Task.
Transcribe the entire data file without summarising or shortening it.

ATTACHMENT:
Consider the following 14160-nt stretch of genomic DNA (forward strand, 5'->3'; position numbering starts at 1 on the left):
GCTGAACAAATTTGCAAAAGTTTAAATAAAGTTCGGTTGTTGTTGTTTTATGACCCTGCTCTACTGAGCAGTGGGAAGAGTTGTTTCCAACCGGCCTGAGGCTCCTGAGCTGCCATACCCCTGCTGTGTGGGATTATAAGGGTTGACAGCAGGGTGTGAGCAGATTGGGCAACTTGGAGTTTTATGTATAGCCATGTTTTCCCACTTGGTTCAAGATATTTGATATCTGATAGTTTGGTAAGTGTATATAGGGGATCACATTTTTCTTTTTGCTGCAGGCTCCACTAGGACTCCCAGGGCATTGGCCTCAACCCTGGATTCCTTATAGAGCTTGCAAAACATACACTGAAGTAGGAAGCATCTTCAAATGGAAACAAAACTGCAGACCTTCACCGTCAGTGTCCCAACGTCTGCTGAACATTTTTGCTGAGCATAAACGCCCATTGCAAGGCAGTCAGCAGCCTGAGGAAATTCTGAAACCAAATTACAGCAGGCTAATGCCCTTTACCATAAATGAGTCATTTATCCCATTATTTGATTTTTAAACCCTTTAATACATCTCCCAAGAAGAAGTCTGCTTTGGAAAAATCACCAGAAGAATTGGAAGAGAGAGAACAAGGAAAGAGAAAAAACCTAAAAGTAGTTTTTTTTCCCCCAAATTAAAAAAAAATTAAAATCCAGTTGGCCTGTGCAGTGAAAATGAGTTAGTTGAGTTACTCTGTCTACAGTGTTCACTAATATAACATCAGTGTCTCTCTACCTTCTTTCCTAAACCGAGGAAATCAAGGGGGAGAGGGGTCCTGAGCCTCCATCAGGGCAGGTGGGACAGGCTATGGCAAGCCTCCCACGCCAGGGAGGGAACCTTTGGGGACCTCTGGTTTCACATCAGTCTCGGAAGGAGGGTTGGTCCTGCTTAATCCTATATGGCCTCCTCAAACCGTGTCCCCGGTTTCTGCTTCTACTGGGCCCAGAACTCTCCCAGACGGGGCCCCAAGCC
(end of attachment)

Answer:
Consider the following 14160-nt stretch of genomic DNA (forward strand, 5'->3'; position numbering starts at 1 on the left):
GCTGAACAAATTTGCAAAAGTTTAAATAAAGTTCGGTTGTTGTTGTTTTATGACCCTGCTCTACTGAGCAGTGGGAAGAGTTGTTTCCAACCGGCCTGAGGCTCCTGAGCTGCCATACCCCTGCTGTGTGGGATTATAAGGGTTGACAGCAGGGTGTGAGCAGATTGGGCAACTTGGAGTTTTATGTATAGCCATGTTTTCCCACTTGGTTCAAGATATTTGATATCTGATAGTTTGGTAAGTGTATATAGGGGATCACATTTTTCTTTTTGCTGCAGGCTCCACTAGGACTCCCAGGGCATTGGCCTCAACCCTGGATTCCTTATAGAGCTTGCAAAACATACACTGAAGTAGGAAGCATCTTCAAATGGAAACAAAACTGCAGACCTTCACCGTCAGTGTCCCAACGTCTGCTGAACATTTTTGCTGAGCATAAACGCCCATTGCAAGGCAGTCAGCAGCCTGAGGAAATTCTGAAACCAAATTACAGCAGGCTAATGCCCTTTACCATAAATGAGTCATTTATCCCATTATTTGATTTTTAAACCCTTTAATACATCTCCCAAGAAGAAGTCTGCTTTGGAAAAATCACCAGAAGAATTGGAAGAGAGAGAACAAGGAAAGAGAAAAAACCTAAAAGTAGTTTTTTTTCCCCCAAATTAAAAAAAAATTAAAATCCAGTTGGCCTGTGCAGTGAAAATGAGTTAGTTGAGTTACTCTGTCTACAGTGTTCACTAATATAACATCAGTGTCTCTCTACCTTCTTTCCTAAACCGAGGAAATCAAGGGGGAGAGGGGTCCTGAGCCTCCATCAGGGCAGGTGGGACAGGCTATGGCAAGCCTCCCACGCCAGGGAGGGAACCTTTGGGGACCTCTGGTTTCACATCAGTCTCGGAAGGAGGGTTGGTCCTGCTTAATCCTATATGGCCTCCTCAAACCGTGTCCCCGGTTTCTGCTTCTACTGGGCCCAGAACTCTCCCAGACGGGGCCCCAAGCC